Several University of Kentucky faculty members have been selected as recipients of prestigious Fulbright program scholarships.
Sponsored by the United States Department of State and the Bureau of Educational and Cultural Affairs, the Fulbright Program is the flagship international educational exchange program, which provides funding for professionals, teachers, students and scholars to undertake graduate study, advanced research, university teaching, and teaching in elementary and secondary schools. Operating in more than 155 countries worldwide, the program is designed to increase mutual understanding between the people of the United States and the people of other countries.
Recipients of Fulbright grants are selected on the basis of academic or professional achievement, as well as demonstrated leadership potential in their fields.
The UK faculty members awarded Fulbright grants are:
Alan Fryar, a professor of earth and environmental sciences in the UK College of Arts and Sciences, who will do research in Fez, Morocco.
Michael Samers, a professor of geography, in the College of Arts and Sciences, who will do research in Lille, France.
Paul Vincelli, a professor of plant pathology, in the UK College of Agriculture, who will do research in Montevideo, Uruguay and Nicaragua.
Matthew Zook, a professor of geography, in the College of Arts and Sciences, who will do research in Tartu, Estonia.
Alan Fryar will be based at the Faculty of Sciences and Techniques in Fez, Morocco, examining how the flow of springs in the Middle Atlas mountains may respond to climate change. Fryar said he is elated to receive the Fulbright; this is something he has been building toward for over a decade.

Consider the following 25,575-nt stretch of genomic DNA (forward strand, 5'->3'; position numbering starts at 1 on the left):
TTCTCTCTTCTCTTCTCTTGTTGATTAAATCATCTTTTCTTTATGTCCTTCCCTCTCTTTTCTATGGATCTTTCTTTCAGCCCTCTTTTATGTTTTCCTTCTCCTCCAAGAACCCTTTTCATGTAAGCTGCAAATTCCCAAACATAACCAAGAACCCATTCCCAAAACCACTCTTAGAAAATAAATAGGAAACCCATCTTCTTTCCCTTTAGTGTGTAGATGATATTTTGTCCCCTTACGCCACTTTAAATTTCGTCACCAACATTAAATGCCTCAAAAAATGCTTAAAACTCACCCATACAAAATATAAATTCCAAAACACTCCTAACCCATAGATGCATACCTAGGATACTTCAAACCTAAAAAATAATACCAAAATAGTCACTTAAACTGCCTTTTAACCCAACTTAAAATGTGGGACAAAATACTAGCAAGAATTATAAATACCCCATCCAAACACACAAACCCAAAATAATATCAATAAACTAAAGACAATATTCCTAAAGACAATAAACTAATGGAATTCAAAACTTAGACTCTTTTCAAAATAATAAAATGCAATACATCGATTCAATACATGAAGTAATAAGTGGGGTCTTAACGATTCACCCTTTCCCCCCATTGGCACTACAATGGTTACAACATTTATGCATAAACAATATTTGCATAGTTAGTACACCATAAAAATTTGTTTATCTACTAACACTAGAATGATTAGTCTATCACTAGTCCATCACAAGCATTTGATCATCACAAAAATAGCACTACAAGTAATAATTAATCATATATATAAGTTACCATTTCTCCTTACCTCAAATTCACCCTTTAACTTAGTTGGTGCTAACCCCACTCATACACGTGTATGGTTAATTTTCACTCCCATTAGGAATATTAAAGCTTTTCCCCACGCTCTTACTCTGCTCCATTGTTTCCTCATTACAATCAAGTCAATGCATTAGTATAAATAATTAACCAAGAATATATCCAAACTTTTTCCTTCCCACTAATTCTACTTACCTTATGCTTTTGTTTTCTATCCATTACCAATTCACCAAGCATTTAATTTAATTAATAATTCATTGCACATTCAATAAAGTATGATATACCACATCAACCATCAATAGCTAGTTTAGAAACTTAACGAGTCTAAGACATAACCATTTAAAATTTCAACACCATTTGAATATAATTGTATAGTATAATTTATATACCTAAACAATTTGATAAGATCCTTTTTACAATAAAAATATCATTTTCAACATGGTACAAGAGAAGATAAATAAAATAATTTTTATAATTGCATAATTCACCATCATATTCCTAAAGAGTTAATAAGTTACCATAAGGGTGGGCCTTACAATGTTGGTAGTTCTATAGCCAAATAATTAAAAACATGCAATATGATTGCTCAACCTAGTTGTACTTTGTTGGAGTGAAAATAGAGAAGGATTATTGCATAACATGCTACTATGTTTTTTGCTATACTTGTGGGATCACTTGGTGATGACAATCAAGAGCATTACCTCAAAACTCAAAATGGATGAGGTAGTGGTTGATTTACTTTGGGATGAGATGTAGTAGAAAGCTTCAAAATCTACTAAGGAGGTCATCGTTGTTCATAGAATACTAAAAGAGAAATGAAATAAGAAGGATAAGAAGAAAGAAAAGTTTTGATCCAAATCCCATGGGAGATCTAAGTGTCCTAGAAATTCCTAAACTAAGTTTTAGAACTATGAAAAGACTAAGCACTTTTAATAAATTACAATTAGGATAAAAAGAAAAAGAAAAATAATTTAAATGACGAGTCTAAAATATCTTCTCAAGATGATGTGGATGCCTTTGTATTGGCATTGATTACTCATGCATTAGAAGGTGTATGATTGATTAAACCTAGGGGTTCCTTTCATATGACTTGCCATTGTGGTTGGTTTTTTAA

Michael Samers will be based at CERAPS (Centre d'Études et de Recherches Administratives, Politiques et Sociales) at the Université de Lille II in Lille, France, with fieldwork in the nearby city of Roubaix. He will study the alternative economic projects of young adult immigrants in the face of high and widespread unemployment.
Samers said he is delighted to receive this Fulbright award, which will allow him to undertake complex and difficult research with disadvantaged young adults, and to contribute to a discussion of either public policy or 'bottom-up' responses to the seemingly intractable problem of work for many immigrants in France.
Paul Vincelli spent three weeks in Montevideo, Uruguay, in May under a Fulbright Specialist in Agriculture award. His primary purpose there was to offer a graduate course in fungicide resistance. Spinoffs from that experience will include more advanced extension agent trainings on fungicide resistance, based on the materials he prepared for the graduate course.
Vincelli will also spend six months on sabbatical with a Fulbright Scholarship in Nicaragua, beginning Jan. 20. In addition to helping advance their molecular diagnostics programs, he will study agro ecology as well as their agricultural adaptation to climate change. Vincelli said that this is all part of the ongoing journey to find the best path forward for Kentucky agriculture. As a former Peace Corps Volunteer, he said he loves the mission of the Fulbright program and believes deeply in the “cultural ambassador” dimension. He has received a total of three Fulbright Awards in his career.
Matthew Zook will be working on “Using Geoweb Big Data to Explore the Spatial Patterns of Economic and Social Behavior” in Tartu, Estonia. Geoweb data is represented by the postings made via a range of social media services (Twitter, Facebook, Flickr, etc.) that provide a socio-spatial record that can be readily collected by researchers.
The rise of the geoweb has produced an ever increasingly amount of "big data" available to researchers to better understand the spatial patterns of daily life. Zook said that the the geoweb represents an important and exciting research area within human geography and GIScience, and that he is happy and honored to have received the award.